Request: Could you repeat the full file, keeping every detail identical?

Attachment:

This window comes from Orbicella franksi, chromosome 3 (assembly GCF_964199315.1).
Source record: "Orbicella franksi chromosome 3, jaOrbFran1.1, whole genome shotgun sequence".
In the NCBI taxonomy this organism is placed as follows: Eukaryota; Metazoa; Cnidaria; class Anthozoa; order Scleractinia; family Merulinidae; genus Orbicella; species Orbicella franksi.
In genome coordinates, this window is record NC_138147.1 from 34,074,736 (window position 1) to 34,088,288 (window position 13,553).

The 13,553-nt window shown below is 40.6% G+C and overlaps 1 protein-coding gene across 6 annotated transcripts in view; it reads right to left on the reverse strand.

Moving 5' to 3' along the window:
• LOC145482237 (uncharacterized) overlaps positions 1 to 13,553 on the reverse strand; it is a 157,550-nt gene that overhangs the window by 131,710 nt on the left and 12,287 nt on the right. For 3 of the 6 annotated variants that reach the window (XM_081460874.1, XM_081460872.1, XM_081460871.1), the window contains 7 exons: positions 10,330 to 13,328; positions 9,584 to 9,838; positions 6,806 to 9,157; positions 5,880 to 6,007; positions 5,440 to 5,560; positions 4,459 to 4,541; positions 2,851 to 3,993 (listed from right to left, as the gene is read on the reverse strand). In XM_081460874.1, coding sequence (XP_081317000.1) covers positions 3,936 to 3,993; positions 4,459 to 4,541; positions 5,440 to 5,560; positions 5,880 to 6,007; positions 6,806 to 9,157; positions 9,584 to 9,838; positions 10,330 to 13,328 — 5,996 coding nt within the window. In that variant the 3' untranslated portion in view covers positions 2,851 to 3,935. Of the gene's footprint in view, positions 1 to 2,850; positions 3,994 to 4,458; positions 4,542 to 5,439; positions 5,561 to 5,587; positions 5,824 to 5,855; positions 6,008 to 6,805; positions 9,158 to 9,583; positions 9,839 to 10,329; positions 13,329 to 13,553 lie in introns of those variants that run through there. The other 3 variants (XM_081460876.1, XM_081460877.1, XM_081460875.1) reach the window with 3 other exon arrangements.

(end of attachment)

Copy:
This window comes from Orbicella franksi, chromosome 3 (assembly GCF_964199315.1).
Source record: "Orbicella franksi chromosome 3, jaOrbFran1.1, whole genome shotgun sequence".
In the NCBI taxonomy this organism is placed as follows: Eukaryota; Metazoa; Cnidaria; class Anthozoa; order Scleractinia; family Merulinidae; genus Orbicella; species Orbicella franksi.
In genome coordinates, this window is record NC_138147.1 from 34,074,736 (window position 1) to 34,088,288 (window position 13,553).

The 13,553-nt window shown below is 40.6% G+C and overlaps 1 protein-coding gene across 6 annotated transcripts in view; it reads right to left on the reverse strand.

Moving 5' to 3' along the window:
• LOC145482237 (uncharacterized) overlaps positions 1 to 13,553 on the reverse strand; it is a 157,550-nt gene that overhangs the window by 131,710 nt on the left and 12,287 nt on the right. For 3 of the 6 annotated variants that reach the window (XM_081460874.1, XM_081460872.1, XM_081460871.1), the window contains 7 exons: positions 10,330 to 13,328; positions 9,584 to 9,838; positions 6,806 to 9,157; positions 5,880 to 6,007; positions 5,440 to 5,560; positions 4,459 to 4,541; positions 2,851 to 3,993 (listed from right to left, as the gene is read on the reverse strand). In XM_081460874.1, coding sequence (XP_081317000.1) covers positions 3,936 to 3,993; positions 4,459 to 4,541; positions 5,440 to 5,560; positions 5,880 to 6,007; positions 6,806 to 9,157; positions 9,584 to 9,838; positions 10,330 to 13,328 — 5,996 coding nt within the window. In that variant the 3' untranslated portion in view covers positions 2,851 to 3,935. Of the gene's footprint in view, positions 1 to 2,850; positions 3,994 to 4,458; positions 4,542 to 5,439; positions 5,561 to 5,587; positions 5,824 to 5,855; positions 6,008 to 6,805; positions 9,158 to 9,583; positions 9,839 to 10,329; positions 13,329 to 13,553 lie in introns of those variants that run through there. The other 3 variants (XM_081460876.1, XM_081460877.1, XM_081460875.1) reach the window with 3 other exon arrangements.